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Ontario field crop report: August 31

Aug. 31, 2016 - With the recent rains, many hay fields have seen significant growth in the last two weeks and this has producers wondering if they should be taking a fall cutting of alfalfa this year. The decision needs to balance the needs of the farm for immediate forages, with the increased risk of winterkill and potential yield reductions the following year.

This year, plants have been stressed from the dry weather and now we are contemplating stressing them further by taking a fall cutting. Even if there is no winterkill, the added stress typically results in the delay of first cut in the spring with yields being reduced by roughly the same tonnage that would be harvested in the fall. The critical fall harvest period for alfalfa is the six week period preceding a killing frost and the starting date ranges from Aug. 10 in Northern Ontario to September 4th in southwestern Ontario.  To see when the start of the critical fall harvest period is in your region, refer to Figure 1 via the link below. After the last cutting of alfalfa, it will utilize the root reserves for plant regrowth. It takes two to three weeks for the plant to have enough regrowth to be able to use photosynthesis to start to rebuild the root reserves. It is most damaging to the plants if they are cut in the middle of the critical harvest period compared to the start or end, because at this point, they will have drained their root reserves and will not be able to regrow quickly.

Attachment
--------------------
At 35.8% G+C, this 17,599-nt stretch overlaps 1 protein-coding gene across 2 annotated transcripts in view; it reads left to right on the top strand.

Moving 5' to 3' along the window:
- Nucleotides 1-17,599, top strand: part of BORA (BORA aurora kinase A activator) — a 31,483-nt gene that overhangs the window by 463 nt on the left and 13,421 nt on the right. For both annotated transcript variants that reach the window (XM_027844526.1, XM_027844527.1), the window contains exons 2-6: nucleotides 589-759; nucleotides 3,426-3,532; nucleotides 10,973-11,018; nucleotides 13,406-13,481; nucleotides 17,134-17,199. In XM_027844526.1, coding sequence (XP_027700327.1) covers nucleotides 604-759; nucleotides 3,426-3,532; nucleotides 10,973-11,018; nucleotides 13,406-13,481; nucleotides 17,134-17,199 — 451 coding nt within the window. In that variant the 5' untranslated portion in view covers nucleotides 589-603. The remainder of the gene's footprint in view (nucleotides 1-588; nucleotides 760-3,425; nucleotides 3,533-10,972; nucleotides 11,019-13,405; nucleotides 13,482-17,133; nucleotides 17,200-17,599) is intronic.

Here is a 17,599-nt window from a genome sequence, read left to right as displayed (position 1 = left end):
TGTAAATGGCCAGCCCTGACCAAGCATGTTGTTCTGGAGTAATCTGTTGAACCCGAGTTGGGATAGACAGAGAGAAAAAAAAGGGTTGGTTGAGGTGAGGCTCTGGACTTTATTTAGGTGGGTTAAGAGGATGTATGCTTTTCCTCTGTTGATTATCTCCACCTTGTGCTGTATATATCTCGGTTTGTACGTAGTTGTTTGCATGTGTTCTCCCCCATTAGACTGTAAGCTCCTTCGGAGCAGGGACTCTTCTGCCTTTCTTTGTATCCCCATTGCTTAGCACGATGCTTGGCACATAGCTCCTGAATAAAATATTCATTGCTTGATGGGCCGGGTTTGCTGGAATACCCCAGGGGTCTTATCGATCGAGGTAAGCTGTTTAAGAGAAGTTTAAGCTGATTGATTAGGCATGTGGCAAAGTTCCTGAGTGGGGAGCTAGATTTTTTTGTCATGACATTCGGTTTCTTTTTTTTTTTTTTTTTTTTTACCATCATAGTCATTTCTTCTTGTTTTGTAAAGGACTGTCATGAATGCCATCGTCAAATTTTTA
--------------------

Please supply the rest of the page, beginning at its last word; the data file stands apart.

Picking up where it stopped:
Figure 1. Critical Fall Harvest Period can be viewed here.

Cutting alfalfa close to a killing frost can minimize the risk of winterkill. The alfalfa can be cut before or after the frost. If it is cut before a frost there will be little regrowth to deplete nutrient reserves. After a frost, alfalfa leaves will start to drop and nutrients will leach out of the plant. A killing frost for alfalfa occurs when the temperature reaches -4 C for several hours. With a late fall cutting of alfalfa, insufficient plant growth may be a contributing factor to winterkill. The top growth will help hold snow in place and protrude through winter ice sheets allowing oxygen to enter. Since the top growth is being removed, it is recommended to set the cutter bar at a minimum height of four inches and preferably at six inches to increase the snow holding capacity of the stubble, keep in mind that raising the cutter bar will reduce tonnage. If there are heavy stands of forages or clovers going into winter, they pose a risk of smothering because the top growth will form a dense mat. Heavy stands of alfalfa do not pose that same risk because alfalfa loses its leaves following a fall frost and the stems stand upright.